WordPress.org (“Self-hosted WordPress”) vs. WordPress.com: a Comparison

WordPress.org (“Self-hosted WordPress”) vs. WordPress.com: a Comparison

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Do the math regarding “free” web hosting

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“Free” WordPress.com isn’t really free

…because you get what you “pay” for. Compare for yourself:

WordPress.org (“Self-hosted”)

Free WordPress.com

+ *Upgrades

Full Theme Support

You can use custom/commercial themes, plus all the other free themes that exist. You can freely modify, customize, or do anything that you want with your site.

Limited Theme Support

You are limited to the themes that exist in their WordPress theme repository. You cannot customize existing themes, nor can you upload custom themes.

Premium users can customize CSS and select from limited premium themes ($96/year), Business users can upload third-party themes ($299/year).

All Plugins Allowed

You can upload any free, paid, or custom plugin that you want. This allows you to maximize WordPress’s potential as a CMS (Content Management System).

No Plugins Allowed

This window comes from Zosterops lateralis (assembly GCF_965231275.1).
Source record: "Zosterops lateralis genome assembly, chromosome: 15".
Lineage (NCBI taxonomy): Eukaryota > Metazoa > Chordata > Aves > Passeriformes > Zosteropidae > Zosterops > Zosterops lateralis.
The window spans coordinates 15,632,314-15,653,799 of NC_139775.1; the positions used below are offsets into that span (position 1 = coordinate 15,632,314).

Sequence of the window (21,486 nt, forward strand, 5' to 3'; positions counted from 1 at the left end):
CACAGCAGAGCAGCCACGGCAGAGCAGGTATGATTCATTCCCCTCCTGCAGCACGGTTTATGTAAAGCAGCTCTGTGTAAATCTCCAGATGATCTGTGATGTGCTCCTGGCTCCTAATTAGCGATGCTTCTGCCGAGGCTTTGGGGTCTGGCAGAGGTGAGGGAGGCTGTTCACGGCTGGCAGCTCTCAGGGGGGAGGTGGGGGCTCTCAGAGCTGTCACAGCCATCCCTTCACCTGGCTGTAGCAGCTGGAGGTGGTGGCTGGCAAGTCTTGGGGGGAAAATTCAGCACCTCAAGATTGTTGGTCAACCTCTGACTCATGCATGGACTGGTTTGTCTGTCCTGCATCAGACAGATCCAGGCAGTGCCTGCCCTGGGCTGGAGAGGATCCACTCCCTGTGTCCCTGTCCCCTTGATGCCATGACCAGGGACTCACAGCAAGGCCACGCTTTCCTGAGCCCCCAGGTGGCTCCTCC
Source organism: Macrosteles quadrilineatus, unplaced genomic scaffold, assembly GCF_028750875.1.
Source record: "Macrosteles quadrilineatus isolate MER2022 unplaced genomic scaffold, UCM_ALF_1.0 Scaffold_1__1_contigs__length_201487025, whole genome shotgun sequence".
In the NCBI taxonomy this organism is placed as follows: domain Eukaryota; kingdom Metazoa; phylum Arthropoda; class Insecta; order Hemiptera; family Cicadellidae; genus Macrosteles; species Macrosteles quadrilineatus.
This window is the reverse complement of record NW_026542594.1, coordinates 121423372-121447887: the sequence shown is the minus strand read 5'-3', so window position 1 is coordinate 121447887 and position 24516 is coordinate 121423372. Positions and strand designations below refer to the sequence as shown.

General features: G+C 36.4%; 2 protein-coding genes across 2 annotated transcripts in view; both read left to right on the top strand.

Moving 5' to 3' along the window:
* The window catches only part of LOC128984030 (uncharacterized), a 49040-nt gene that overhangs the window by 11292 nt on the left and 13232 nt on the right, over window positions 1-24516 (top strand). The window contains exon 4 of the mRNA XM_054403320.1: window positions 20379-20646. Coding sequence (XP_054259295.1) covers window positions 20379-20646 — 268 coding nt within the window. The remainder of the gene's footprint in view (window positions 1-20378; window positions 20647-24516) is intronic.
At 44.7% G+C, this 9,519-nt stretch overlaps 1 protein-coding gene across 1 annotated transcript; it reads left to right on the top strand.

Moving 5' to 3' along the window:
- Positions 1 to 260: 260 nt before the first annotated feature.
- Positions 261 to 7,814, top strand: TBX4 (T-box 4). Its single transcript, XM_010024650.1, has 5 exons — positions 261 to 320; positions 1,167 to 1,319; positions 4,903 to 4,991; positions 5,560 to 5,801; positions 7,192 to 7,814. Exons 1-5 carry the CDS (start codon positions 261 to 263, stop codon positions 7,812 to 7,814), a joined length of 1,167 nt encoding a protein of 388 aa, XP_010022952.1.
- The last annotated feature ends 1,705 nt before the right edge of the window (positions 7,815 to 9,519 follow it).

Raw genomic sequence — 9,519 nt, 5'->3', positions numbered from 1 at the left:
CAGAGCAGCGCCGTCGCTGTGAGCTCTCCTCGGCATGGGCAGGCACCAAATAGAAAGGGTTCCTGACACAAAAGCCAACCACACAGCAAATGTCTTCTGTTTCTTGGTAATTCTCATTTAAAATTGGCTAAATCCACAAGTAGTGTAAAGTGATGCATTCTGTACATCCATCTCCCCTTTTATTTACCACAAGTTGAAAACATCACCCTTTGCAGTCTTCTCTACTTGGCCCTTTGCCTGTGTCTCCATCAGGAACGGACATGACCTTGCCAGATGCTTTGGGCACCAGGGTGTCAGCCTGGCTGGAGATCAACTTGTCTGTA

You are not allowed to upload any free, paid, or custom plugins. Instead, there are a lot of built-in plugin-like features.

Users on the Business plan can install third-party plugins ($299/year).

Regular Expense

You have to pay for your web hosting monthly. You will need to register a domain and then pay a yearly fee to keep it. For high-traffic sites, hosting can get expensive. Estimated cost: $100/year plus $12 for the domain.

Free*

WordPress.com blogs are FREE up to 3 GB of storage space. They will display their ads on your website. You are NOT allowed a custom domain, but you can forward one to your blog.

No customization options otherwise.

The Personal plan starts at $48/year.

The Premium Plan costs $96/year.

The Business plan costs $299/year.

Refer to the end of the table for details.

Complete Monetization Freedom

You can sell as many ads you want on your site. You can use any ad service you want. And, most importantly, you get to keep 100% of what you earn from your site.